Monday, August 8, 2011


Frederick Noronha
Inside/Out: New Writings from Goa, edited by Helene Derkin Menezes and José Lourenço, when released a few months back, did grab a lot of headlines. Much of the publicity was due to the inclusion of an essay by the noted novelist and partly Goa-resident, Amitav Ghosh. According to an internet forum message, the book did well, as immediately after its launch, nearly 650 copies were sold. When a celebrity writer of the stature of Amitav Ghosh is associated with a book that is published from a place more known for matters and things other than literary, there is always a fear that the writings of the other contributors may not receive the attention they deserve.  But, I can assure you, nothing of that sort has happened here.
            All the writers in this anthology are members of a diverse and vibrant group called the Goa Writers, launched in 2005. All were given a very vague and abstract theme: Inside Out, which they had to interpret in their own way. The result: a very beautiful and immensely satisfying collection of writings that we can all be very proud of.       
Like any good anthology, this book has an abundance of short stories, poems, memoirs, photographs and essays. Amongst them, Walking as Art is a free verse poem by Isabel de Santa Rita Vas which reminded me of Ogden Nash who is known for his free verse poetry. Isabel, like Nash, writes with a lot of wit and humour and at the same time gives us much to munch over. I am not someone who enjoys poetry but Isabel’s keen eye and deft words surely made me realize that walking is not just a simple act. There is a philosophy about walking and I found this extremely amazing. Similarly, Mario Coelho’s poem, written for children and peppered with lively and amazing characters, is also a treat to read.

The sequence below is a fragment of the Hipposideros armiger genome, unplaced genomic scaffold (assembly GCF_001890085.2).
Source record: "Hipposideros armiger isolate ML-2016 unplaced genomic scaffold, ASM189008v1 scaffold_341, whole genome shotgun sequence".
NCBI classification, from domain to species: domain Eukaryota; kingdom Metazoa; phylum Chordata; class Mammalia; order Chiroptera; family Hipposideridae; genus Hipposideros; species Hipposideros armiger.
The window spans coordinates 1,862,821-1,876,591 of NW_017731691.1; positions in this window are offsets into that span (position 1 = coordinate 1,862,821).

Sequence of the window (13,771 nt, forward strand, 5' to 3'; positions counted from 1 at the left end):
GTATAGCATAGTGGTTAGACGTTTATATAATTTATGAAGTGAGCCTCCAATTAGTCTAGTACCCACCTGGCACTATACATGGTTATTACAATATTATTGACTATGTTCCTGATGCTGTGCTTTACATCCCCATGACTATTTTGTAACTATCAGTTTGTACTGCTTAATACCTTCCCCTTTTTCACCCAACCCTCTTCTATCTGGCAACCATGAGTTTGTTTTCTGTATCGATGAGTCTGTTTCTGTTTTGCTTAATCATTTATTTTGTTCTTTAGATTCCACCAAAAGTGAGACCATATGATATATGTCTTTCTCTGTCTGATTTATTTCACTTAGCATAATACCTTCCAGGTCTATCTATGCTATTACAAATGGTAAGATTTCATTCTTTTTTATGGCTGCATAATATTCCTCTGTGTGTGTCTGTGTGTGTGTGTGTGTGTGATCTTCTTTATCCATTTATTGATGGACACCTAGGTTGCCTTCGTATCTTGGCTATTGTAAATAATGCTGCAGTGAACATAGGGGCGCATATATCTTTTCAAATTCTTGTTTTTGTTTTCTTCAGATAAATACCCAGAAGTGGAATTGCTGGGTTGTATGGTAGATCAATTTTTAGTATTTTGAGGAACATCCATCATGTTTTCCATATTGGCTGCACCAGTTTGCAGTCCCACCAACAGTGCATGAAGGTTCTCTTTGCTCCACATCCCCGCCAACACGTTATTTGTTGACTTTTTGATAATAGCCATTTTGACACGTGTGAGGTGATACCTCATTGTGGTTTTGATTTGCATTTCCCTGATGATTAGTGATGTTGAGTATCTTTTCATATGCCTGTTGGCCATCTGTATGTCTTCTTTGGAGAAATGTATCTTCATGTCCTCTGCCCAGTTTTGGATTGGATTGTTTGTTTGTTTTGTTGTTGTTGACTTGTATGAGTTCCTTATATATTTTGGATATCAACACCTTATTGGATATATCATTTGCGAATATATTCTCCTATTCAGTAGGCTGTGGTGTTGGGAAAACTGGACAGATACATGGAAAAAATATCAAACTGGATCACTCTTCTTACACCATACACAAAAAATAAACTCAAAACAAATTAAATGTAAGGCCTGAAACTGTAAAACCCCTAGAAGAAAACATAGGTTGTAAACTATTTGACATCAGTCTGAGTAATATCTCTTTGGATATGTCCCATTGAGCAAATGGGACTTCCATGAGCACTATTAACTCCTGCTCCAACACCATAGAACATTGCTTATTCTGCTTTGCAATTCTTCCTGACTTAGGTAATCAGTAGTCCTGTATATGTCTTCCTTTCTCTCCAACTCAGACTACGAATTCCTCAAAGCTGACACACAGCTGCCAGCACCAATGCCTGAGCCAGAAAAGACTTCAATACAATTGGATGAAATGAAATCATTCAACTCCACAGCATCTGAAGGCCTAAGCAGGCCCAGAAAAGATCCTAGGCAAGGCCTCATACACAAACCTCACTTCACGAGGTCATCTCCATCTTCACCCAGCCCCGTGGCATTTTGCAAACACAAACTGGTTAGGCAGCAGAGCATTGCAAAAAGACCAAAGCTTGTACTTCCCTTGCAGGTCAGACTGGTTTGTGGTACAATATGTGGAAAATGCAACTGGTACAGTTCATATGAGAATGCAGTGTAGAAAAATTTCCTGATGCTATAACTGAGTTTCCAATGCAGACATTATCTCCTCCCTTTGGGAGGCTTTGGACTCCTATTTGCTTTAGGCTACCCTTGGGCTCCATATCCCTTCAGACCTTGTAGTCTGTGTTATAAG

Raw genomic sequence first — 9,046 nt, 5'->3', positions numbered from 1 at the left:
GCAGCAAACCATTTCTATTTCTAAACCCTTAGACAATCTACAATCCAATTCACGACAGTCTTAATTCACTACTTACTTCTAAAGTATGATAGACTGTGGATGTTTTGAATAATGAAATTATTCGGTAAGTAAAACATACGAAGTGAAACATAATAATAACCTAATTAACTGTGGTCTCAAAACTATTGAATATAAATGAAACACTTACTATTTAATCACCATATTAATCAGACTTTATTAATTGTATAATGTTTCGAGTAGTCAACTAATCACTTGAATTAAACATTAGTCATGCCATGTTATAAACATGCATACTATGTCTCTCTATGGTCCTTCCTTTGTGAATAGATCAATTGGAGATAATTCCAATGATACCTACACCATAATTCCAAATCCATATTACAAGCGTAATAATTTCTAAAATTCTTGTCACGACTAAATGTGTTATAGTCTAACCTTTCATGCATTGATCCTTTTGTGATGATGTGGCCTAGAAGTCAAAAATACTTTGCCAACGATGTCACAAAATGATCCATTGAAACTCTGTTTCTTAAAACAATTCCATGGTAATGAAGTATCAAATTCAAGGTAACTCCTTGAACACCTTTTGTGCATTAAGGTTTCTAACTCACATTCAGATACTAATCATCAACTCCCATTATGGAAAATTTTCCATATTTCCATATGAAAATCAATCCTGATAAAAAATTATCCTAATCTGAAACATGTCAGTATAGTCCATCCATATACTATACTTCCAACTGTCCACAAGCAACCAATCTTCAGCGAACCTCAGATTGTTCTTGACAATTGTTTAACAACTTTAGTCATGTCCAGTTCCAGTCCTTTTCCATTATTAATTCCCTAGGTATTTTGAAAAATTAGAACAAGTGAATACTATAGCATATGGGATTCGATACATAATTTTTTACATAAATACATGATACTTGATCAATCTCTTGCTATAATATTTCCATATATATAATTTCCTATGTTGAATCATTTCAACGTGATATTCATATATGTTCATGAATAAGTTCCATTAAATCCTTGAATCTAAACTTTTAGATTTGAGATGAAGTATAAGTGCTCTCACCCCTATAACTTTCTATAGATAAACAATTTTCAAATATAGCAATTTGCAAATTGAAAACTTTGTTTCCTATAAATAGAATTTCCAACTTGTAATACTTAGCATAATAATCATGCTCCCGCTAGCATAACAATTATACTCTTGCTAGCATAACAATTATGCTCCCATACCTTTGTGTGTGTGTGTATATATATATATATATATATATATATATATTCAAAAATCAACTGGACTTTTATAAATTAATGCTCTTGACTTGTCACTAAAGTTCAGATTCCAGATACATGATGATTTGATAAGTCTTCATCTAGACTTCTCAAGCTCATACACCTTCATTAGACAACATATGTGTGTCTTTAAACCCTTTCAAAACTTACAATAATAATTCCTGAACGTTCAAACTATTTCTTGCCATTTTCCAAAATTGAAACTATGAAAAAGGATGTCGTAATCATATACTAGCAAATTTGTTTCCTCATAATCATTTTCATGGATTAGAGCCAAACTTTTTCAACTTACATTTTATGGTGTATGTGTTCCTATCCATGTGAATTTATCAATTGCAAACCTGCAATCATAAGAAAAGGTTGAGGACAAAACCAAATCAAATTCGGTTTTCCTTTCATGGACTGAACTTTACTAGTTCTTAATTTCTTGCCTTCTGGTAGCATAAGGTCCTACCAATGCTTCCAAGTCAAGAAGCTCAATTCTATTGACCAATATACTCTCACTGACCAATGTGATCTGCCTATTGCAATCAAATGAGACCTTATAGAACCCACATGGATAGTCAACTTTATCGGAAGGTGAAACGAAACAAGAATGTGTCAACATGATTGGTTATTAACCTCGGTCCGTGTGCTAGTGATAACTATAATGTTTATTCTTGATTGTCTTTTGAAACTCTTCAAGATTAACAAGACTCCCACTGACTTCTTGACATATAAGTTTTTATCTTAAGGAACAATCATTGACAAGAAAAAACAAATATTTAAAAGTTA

The contributors in this book are Goans, expat Goans, non-Goans or foreigners. Most of them, after spending a childhood or sometime outside Goa have now made Goa their home. So, for many of these contributors, the interpretation of the abovementioned theme narrows down to writing about their memories or experiences in the land that they were formerly living in.
            There is an interesting essay penned by Vidhyadhar Gadgil. He first came to Goa as a teen along with a few friends and confesses to drinking as if there was no tomorrow during that particular holiday. Gadgil was domiciled in Goa before moving to Kathmandu. He discusses the dynamics of who is an ‘insider’ and who is an ‘outsider’. I find this interesting because Gadgil is giving a call to all Bhailes to come under an organization called Bhailyancho Saad (The Voice of the Outsiders) and gives them the slogan: Garv se kaho hum ghanti hain. On one hand he makes a case for the ‘outsiders’ while on the other hand he confesses to calling (not loudly) some bunch of smelly labourers on a bus “Bloody ghantis”, thus taking pleasure in ethnic and class superiority that only ‘insiders’ can enjoy (according to him). Such a statement, I guess, reveals that not all non-native people can come under the all-encompassing identity of ‘Outsiders’. There is definitely a difference amongst various ‘outsiders’ and a hierarchy by which the natives and the affluent and educated ‘outsiders’ try to keep the poor and powerless ‘outsiders’ at the lowest levels of the access-to-valued-resources chain.